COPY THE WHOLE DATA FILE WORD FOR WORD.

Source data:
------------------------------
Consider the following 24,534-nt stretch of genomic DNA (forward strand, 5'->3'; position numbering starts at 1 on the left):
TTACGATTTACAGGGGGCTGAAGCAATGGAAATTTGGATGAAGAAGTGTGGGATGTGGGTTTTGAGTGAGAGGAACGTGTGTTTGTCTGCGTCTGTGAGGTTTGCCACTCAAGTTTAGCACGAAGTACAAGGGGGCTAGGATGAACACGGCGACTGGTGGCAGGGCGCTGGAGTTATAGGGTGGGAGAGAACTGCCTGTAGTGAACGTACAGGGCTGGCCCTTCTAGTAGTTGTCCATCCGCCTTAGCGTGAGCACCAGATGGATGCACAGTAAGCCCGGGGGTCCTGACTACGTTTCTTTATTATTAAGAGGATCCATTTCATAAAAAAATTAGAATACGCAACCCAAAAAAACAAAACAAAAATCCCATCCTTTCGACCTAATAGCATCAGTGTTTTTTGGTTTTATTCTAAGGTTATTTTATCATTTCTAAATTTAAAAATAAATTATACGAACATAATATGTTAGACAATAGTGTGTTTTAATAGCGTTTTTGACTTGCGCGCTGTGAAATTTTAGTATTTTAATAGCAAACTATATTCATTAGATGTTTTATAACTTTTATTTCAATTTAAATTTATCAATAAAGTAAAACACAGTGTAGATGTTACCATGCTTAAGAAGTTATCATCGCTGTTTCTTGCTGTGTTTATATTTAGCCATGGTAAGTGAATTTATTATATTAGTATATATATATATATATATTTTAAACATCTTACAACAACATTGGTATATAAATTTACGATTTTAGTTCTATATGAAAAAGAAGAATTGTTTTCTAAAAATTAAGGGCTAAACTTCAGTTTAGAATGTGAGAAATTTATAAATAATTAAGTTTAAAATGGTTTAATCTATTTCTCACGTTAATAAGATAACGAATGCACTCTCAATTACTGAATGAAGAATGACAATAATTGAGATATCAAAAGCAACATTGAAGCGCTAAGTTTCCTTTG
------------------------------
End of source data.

Consider the following 24,534-nt stretch of genomic DNA (forward strand, 5'->3'; position numbering starts at 1 on the left):
TTACGATTTACAGGGGGCTGAAGCAATGGAAATTTGGATGAAGAAGTGTGGGATGTGGGTTTTGAGTGAGAGGAACGTGTGTTTGTCTGCGTCTGTGAGGTTTGCCACTCAAGTTTAGCACGAAGTACAAGGGGGCTAGGATGAACACGGCGACTGGTGGCAGGGCGCTGGAGTTATAGGGTGGGAGAGAACTGCCTGTAGTGAACGTACAGGGCTGGCCCTTCTAGTAGTTGTCCATCCGCCTTAGCGTGAGCACCAGATGGATGCACAGTAAGCCCGGGGGTCCTGACTACGTTTCTTTATTATTAAGAGGATCCATTTCATAAAAAAATTAGAATACGCAACCCAAAAAAACAAAACAAAAATCCCATCCTTTCGACCTAATAGCATCAGTGTTTTTTGGTTTTATTCTAAGGTTATTTTATCATTTCTAAATTTAAAAATAAATTATACGAACATAATATGTTAGACAATAGTGTGTTTTAATAGCGTTTTTGACTTGCGCGCTGTGAAATTTTAGTATTTTAATAGCAAACTATATTCATTAGATGTTTTATAACTTTTATTTCAATTTAAATTTATCAATAAAGTAAAACACAGTGTAGATGTTACCATGCTTAAGAAGTTATCATCGCTGTTTCTTGCTGTGTTTATATTTAGCCATGGTAAGTGAATTTATTATATTAGTATATATATATATATATATTTTAAACATCTTACAACAACATTGGTATATAAATTTACGATTTTAGTTCTATATGAAAAAGAAGAATTGTTTTCTAAAAATTAAGGGCTAAACTTCAGTTTAGAATGTGAGAAATTTATAAATAATTAAGTTTAAAATGGTTTAATCTATTTCTCACGTTAATAAGATAACGAATGCACTCTCAATTACTGAATGAAGAATGACAATAATTGAGATATCAAAAGCAACATTGAAGCGCTAAGTTTCCTTTG